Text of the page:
Will woolly mammoths roam among us once again, more than four millennia after they went extinct? President Vladimir Putin would like to know, Gazeta.ru reported Monday.
The Lazarev Mammoth Museum at Northeastern Federal University in the far-northern city of Yakutsk set up a special exhibition featuring rare prehistoric animals for a recent visit by the president, the report said.
Putin was reportedly especially taken with the museum's mammoth exhibit, featuring the world's only known complete mammoth skeleton.
Museum director Semyon Grigoryev told Putin that the university's collection boasts the corpses of more than 4,000 different animals, the bodies of which have been pieced together since 2010 — including the mummy of a dog that died more than 12,000 years ago, according to Gazeta.ru.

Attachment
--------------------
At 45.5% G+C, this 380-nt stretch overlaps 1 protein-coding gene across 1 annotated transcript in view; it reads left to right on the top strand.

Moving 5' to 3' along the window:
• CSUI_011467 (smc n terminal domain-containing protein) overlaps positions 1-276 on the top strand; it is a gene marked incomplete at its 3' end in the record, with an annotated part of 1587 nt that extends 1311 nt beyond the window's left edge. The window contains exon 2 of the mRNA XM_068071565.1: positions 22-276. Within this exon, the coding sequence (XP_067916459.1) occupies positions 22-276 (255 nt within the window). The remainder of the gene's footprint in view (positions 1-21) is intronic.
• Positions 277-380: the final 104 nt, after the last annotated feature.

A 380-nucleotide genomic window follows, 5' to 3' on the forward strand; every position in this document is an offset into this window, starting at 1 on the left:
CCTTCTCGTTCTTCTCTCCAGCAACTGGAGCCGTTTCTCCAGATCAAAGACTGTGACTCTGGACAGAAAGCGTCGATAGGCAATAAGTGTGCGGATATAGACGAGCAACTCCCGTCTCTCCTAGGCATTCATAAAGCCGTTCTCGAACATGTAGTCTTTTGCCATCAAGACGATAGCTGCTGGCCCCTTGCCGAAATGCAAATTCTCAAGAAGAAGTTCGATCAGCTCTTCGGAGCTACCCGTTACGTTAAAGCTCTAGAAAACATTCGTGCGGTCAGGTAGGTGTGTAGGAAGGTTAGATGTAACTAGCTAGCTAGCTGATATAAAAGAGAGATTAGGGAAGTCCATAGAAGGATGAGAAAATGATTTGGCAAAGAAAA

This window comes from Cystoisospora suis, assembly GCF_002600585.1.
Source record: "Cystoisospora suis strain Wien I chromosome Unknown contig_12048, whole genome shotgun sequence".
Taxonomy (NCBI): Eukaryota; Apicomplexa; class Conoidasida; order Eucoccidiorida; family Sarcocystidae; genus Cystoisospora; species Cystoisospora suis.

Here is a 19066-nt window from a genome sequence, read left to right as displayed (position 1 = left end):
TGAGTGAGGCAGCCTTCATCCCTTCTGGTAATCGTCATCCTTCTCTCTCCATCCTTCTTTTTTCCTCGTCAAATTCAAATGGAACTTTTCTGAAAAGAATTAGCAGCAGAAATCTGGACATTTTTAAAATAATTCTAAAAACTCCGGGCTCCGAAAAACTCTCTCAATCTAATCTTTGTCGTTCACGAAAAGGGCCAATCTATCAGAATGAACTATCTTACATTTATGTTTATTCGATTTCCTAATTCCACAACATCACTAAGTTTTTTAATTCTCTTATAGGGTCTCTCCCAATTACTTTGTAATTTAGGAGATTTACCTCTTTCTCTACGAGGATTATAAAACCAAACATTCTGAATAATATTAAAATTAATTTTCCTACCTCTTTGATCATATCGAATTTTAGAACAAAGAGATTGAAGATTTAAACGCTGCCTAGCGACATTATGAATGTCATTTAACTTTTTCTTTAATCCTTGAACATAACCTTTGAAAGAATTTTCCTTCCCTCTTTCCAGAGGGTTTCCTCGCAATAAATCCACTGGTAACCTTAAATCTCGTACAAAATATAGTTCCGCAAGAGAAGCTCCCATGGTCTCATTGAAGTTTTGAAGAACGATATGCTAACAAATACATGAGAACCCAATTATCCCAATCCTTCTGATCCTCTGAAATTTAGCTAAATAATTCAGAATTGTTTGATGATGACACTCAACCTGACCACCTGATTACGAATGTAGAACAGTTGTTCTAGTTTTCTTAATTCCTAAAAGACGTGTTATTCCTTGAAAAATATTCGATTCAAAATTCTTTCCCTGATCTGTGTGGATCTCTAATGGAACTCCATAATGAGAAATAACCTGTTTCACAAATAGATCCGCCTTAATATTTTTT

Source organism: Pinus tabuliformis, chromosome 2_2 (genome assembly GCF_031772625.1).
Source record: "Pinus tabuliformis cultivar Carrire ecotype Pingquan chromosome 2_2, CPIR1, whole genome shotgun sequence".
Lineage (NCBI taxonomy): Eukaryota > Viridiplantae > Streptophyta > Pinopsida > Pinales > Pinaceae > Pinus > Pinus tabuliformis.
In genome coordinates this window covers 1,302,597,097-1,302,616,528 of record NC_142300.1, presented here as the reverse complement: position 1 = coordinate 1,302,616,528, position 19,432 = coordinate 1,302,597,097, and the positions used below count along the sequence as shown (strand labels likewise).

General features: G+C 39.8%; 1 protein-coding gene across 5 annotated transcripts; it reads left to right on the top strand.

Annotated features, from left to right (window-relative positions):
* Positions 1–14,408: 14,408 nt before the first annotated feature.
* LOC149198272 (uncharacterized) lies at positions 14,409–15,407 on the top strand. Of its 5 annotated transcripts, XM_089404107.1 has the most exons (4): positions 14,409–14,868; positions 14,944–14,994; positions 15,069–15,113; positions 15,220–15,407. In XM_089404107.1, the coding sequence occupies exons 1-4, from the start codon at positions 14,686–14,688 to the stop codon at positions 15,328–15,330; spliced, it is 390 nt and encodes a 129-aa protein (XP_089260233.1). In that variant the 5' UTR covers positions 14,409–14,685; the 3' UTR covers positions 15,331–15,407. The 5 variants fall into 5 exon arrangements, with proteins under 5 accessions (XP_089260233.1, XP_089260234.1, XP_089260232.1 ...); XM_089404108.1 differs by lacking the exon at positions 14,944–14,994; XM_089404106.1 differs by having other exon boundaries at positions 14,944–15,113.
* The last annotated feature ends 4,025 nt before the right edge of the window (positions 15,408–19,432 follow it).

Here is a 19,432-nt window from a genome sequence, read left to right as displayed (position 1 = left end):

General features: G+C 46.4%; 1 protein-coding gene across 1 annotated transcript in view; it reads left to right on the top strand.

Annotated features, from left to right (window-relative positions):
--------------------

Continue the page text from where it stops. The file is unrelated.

During their discussion of the animals on display, Grigoryev told the president that the museum also possesses the shockingly well-preserved remains of a 28,000-year-old mammoth. The mammoth's body still contains soft tissue and even some liquid blood, the report said.
Putin then displayed interest in the potential for cloning woolly mammoths, asking whether the existence of blood and soft tissue rendered such a project feasible.
Grigoryev explained that the museum is currently working with South Korean scientists to determine whether the prehistoric species' re-emergence could be possible.
Earlier this month, regional media reported that experts from the Northeastern Federal University would be working at a new center in Yakutsk to research cloning possibilities for mammoths. The center is expected to begin operations next month.
The Sakha republic, whose capital is Yakutsk, is known to be a goldmine for archeological and paleontological finds, with 80 percent of Russia's mammoth remains having been discovered there.
Woolly mammoths are believed to have gone extinct some 4,500 years ago.